We’re all better off for these things; we’re selling so much of our product at such significant prices.  We’re getting the best prices throughout Asia for all of our food-stuffs, and this is to our great advantage.  The trade agreements have freed-up trade which means we get to sell what we’re best at producing and we import what those countries are best at producing.  It’s pointless everyone trying to do everything and you can do it, but you can do it at very high cost and the growth of all our countries has very much depended on this growth in trade around the world.  And this Trans-Pacific Partnership that you mentioned, it’s going to mean more seamless trade between 40 per cent of the world’s GDP, and 12 countries which represent one third of all trade around the world.  It’s going to increase our efficiency of doing business greatly, and that’s going to add jobs and wealth and growth to our economy.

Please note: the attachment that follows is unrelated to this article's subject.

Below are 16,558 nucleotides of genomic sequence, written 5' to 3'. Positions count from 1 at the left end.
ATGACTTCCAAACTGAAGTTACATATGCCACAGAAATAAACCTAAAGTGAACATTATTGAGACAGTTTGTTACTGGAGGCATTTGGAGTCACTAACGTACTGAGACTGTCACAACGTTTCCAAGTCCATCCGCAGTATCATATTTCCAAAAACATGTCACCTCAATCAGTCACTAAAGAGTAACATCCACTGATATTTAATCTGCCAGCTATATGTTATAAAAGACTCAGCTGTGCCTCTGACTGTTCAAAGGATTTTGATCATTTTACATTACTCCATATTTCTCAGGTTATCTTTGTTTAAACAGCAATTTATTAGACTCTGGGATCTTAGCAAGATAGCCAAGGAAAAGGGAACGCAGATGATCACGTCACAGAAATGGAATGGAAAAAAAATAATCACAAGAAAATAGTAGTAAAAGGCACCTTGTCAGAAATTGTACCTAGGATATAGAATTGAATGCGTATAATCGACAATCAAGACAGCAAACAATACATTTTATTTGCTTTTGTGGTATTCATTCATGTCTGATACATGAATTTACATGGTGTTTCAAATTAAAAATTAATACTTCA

Leon Byner: Why would you allow Investor State Dispute Settlements, where already, countries that have signed these, are in a bit of trouble.  I mentioned Canada, I’ve got a lot of other information, you would know this, why would we do this? 

Andrew Robb: Let me say to you Leon, we’ve had these Investor State Dispute Settlement clauses with 28 countries now for over 30 years.  Now I got up this morning and the sun was still coming up, and you know how many cases we’ve had in 28 years against us? One, and it’s that tobacco case which is still not resolved so it’s not certain we’re going to lose that either.  One case in 30 years with 28 countries.  We’ve taken some action; some Australian companies have successfully taken action against companies in India, because India moved legislation to discriminate against foreign investors, and that’s what this clause is about.  You said that if a country changes legislation to alter the profits of a foreign investor, they’re liable – that’s not true.  There’s only two instances where you can you this dispute settlement mechanism.